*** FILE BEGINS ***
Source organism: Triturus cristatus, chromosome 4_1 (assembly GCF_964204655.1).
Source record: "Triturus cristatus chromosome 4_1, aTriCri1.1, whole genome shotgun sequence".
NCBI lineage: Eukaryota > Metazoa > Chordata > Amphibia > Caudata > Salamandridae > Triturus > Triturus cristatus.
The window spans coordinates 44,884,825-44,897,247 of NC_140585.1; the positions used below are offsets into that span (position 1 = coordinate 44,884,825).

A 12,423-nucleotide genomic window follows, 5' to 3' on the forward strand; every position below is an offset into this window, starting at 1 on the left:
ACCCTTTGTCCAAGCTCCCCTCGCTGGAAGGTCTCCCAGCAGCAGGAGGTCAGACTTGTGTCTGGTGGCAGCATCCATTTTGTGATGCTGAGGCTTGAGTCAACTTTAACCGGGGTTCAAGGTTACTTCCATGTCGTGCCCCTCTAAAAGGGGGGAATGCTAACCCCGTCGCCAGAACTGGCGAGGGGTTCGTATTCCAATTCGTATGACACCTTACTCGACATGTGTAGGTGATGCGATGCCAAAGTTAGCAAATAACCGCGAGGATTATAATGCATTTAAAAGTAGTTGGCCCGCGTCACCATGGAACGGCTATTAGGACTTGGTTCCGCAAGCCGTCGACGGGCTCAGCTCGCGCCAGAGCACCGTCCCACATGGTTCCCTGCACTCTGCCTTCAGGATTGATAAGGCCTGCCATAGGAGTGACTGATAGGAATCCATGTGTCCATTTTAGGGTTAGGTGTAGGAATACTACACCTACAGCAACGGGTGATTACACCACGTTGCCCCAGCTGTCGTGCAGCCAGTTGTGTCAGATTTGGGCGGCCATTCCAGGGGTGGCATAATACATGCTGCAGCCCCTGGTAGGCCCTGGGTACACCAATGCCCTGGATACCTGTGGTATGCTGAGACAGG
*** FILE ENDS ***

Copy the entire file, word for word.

Source organism: Triturus cristatus, chromosome 4_1 (assembly GCF_964204655.1).
Source record: "Triturus cristatus chromosome 4_1, aTriCri1.1, whole genome shotgun sequence".
NCBI lineage: Eukaryota > Metazoa > Chordata > Amphibia > Caudata > Salamandridae > Triturus > Triturus cristatus.
The window spans coordinates 44,884,825-44,897,247 of NC_140585.1; the positions used below are offsets into that span (position 1 = coordinate 44,884,825).

A 12,423-nucleotide genomic window follows, 5' to 3' on the forward strand; every position below is an offset into this window, starting at 1 on the left:
ACCCTTTGTCCAAGCTCCCCTCGCTGGAAGGTCTCCCAGCAGCAGGAGGTCAGACTTGTGTCTGGTGGCAGCATCCATTTTGTGATGCTGAGGCTTGAGTCAACTTTAACCGGGGTTCAAGGTTACTTCCATGTCGTGCCCCTCTAAAAGGGGGGAATGCTAACCCCGTCGCCAGAACTGGCGAGGGGTTCGTATTCCAATTCGTATGACACCTTACTCGACATGTGTAGGTGATGCGATGCCAAAGTTAGCAAATAACCGCGAGGATTATAATGCATTTAAAAGTAGTTGGCCCGCGTCACCATGGAACGGCTATTAGGACTTGGTTCCGCAAGCCGTCGACGGGCTCAGCTCGCGCCAGAGCACCGTCCCACATGGTTCCCTGCACTCTGCCTTCAGGATTGATAAGGCCTGCCATAGGAGTGACTGATAGGAATCCATGTGTCCATTTTAGGGTTAGGTGTAGGAATACTACACCTACAGCAACGGGTGATTACACCACGTTGCCCCAGCTGTCGTGCAGCCAGTTGTGTCAGATTTGGGCGGCCATTCCAGGGGTGGCATAATACATGCTGCAGCCCCTGGTAGGCCCTGGGTACACCAATGCCCTGGATACCTGTGGTATGCTGAGACAGG